In describing how the conversation went down, Jones said with a laugh, "I told him, and I didn’t care if he was happy."
Acker is happy.
"A lot of schools out of high school were talking to me about playing both ways, but as my college career went on, it went out of my head," Acker said in a recent phone interview. "Coach Jones had already brought it up last spring that he was going to have me do some stuff and then we had a couple guys go down so then he backed off that.
A couple months ago he brought me into his office, I went in there checking up with him and he just told me he was going to have me go out for receiver in spring. I was thankful for the opportunity."
Acker worked with the receivers before spring practice started, and focused mainly on how they ran routes. Specifically -- where they lined up to start their routes.
"If you’re not lined up in the right spot the whole play is messed up," Acker said. "I was relying on the little stuff so when I got on the field with the coaches I would look like I was in the right spot, so the beginning part that some people would have to learn, I could just go past that so I could go right into learning the scheme instead of having to learn little stuff and falling behind. I tried to get myself ahead and not come in here as a rookie or a new guy."
His first goal was not to drop a pass on Day 1. Mission accomplished.
"I’m trying to build on that," Acker said. "If I don’t drop any balls, that’s a good day in my eyes."
The next question, of course, is whether Acker could start both ways.
"I’m anxious to see if he can," Jones said. "I think he has the talent to start for us. He helps us the most at corner, and if he played 10-15 plays on offense, then that makes us better, too."
|Brett McMurphy joins Fitzsimmons & Durrett to discuss college football's national championship game coming to Cowboys Stadium in Arlington.
You are losing so many starters. How do you envision the spring playing out for you, knowing you have to replace your productive guys while moving into a new conference?
JJ: There’s definitely a lot of unknowns. The competition we’re playing -- everybody’s getting better. The Big East plays a very good brand of football, the schools that are left in there are pretty good. We have some positions to replace, but we think we have on campus a lot of good, young players who have been waiting for an opportunity. We have some kids that maybe, two or three of the freshmen kids will be an upgrade from what we’ve had the last four or five years, too. I think we’ll be OK.
The other question on offense surrounds your quarterback, Garrett Gilbert. How are you going to work with him to improve on his accuracy?
JJ: Any time you’re in a system more than one year you get better, you just get more comfortable with it. I think that will help Garrett. I really was happy with his competitiveness as a player. He did a lot of different things for us, running the ball, competing that way when things broke down to get first downs, things like that. He showed that he’s a competitive winner. So as long as he keeps getting better in the passing game, he’s got a shot to be a step up from where he was last year. We have a kid on campus, Neal Burcham, who is very accurate passer and will compete with Garrett. Both Garrett will make Neal better and Neal will make Garrett better. Competition does that.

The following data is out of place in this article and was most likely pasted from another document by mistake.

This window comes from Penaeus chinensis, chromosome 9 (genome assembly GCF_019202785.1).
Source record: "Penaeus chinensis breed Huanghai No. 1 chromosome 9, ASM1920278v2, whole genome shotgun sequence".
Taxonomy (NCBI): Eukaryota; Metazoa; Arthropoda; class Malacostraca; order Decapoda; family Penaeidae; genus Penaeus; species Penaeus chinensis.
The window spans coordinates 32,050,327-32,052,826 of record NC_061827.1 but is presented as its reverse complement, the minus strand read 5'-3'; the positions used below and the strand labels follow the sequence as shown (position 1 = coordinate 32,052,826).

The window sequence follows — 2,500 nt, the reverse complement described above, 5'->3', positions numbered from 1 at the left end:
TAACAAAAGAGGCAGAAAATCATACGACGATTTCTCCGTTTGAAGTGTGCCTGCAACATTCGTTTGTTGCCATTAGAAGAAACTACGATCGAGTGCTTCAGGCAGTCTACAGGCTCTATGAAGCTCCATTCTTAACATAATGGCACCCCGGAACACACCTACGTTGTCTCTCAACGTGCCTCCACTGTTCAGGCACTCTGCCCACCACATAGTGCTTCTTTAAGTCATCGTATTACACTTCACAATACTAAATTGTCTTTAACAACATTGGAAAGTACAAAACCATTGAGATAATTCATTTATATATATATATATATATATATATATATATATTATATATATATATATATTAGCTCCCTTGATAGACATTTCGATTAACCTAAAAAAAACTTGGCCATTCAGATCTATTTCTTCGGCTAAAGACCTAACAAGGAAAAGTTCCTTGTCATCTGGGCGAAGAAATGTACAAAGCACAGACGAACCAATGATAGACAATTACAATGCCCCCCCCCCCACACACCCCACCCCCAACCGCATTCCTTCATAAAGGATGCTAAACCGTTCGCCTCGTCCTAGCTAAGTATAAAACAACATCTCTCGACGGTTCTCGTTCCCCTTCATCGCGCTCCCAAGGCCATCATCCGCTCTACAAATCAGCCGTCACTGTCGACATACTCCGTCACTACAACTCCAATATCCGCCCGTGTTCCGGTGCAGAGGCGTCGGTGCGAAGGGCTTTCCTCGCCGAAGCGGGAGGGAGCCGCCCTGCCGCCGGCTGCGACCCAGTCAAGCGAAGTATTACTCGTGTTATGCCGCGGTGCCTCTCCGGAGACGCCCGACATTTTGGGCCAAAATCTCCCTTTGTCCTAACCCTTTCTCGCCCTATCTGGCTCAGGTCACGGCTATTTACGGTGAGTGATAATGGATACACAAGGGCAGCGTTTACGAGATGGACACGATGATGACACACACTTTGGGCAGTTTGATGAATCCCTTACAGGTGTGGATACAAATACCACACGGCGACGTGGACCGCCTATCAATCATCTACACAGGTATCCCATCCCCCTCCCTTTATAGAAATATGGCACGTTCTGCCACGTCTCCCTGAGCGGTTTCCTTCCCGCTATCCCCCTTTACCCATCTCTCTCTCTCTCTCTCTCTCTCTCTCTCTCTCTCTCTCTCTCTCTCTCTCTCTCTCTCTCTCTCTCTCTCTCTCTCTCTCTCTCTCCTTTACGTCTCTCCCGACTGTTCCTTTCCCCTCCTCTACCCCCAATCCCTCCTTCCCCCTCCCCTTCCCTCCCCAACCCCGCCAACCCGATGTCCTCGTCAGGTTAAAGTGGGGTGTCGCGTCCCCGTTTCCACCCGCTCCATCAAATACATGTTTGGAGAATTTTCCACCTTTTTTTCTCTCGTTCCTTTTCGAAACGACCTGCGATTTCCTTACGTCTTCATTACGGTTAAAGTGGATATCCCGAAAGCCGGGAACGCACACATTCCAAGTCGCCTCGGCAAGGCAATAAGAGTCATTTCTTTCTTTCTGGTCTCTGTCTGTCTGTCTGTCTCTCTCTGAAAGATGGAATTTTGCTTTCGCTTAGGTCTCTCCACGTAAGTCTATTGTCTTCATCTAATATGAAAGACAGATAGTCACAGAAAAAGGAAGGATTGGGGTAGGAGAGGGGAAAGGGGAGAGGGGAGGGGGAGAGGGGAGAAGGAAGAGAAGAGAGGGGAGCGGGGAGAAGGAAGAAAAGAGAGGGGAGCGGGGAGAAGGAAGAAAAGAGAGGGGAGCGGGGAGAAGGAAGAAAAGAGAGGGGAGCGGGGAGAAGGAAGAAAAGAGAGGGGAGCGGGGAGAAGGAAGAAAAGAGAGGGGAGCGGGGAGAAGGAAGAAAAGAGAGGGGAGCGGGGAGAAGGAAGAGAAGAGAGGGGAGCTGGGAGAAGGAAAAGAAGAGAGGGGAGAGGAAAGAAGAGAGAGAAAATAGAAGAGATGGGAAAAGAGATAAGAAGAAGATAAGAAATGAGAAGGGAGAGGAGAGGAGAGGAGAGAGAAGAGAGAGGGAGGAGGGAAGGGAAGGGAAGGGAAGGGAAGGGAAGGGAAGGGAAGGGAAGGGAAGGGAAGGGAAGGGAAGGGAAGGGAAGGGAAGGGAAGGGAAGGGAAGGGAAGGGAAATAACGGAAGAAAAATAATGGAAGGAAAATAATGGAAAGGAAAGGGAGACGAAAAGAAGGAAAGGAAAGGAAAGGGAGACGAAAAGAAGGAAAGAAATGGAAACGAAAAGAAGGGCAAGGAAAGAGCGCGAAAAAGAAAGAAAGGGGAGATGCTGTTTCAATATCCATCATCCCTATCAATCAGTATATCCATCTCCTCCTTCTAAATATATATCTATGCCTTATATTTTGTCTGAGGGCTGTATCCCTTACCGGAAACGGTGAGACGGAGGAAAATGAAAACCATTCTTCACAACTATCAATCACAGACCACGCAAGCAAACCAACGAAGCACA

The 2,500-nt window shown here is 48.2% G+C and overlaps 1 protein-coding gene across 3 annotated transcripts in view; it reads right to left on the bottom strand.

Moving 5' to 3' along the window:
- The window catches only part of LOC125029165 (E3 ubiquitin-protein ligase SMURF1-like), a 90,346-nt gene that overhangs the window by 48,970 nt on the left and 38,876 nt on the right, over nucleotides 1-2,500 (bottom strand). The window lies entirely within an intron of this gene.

Along the same lines, how are you going to work on just being a more consistent offense this spring?
JJ: You have to be or you’re not going to be very good. We have to be able to throw the ball more effectively. I’m not really worried about the run part of it. We will get the runs when we have them. The thing we have to be able to do if we’re going to be able to be successful, we have to throw the ball effectively. We’re in a pass offense. If you’re not completing 68 to 72 percent of your passes, that’s probably not getting the job done. That’s what we have to be able to do.
Defensively, you have to replace guys like Margus Hunt, Taylor Reed and Ja'Gared Davis. Who are the next guys up?
JJ: We have some kids on campus that played pretty well last year for us. We have a kid named Zach Wood and Beau Barnes that split time with Margus, they rotated in. Probably the most underrated guy we had was a guy name Torlan Pittman, and Darrian Wright will replace him. Darrian played as a true freshman and really played pretty well for us. We have some depth and we have some really good kids coming in. The best lineman we ever recruited named Zelt Minor from Lamar will compete right away for a starting job. He’s one of those kids that we’ve never had come to our school, since I’ve been here anyway, from a talent standpoint. We have some guys here, we have another kid, Elie Nabushosi that I think may be really, really great d-lineman. He redshirted last year. We couldn’t block him in practice.
We’re replacing two pretty productive linebackers in Taylor Reed and Ja'Gared Davis but we have some kids who might be bigger and more talented than them on campus right now, in a kid named Jarvis Pruitt and Lincoln Richard being the other guy. We’re going to be OK but they’ve got to learn the defense and play on game day. They’ll make mistakes but talent wise I think we’re going to be pretty good.
It sounds like you’ve got a lot of talent there, but you're young.
JJ: Everybody’s young. We open up with Texas Tech so obviously you better play pretty good to beat them, but at the same time I think once these kids get to Game 3 and 4 where they have a little game experience -- they’ll make plays while they’re learning -- but at the same time how you minimize your mistakes is really how you win the games. Who screws it up less is who wins games early so when you’ve got young kids, you’re making mistakes. We’ll make some big plays in there, too, because they are very talented.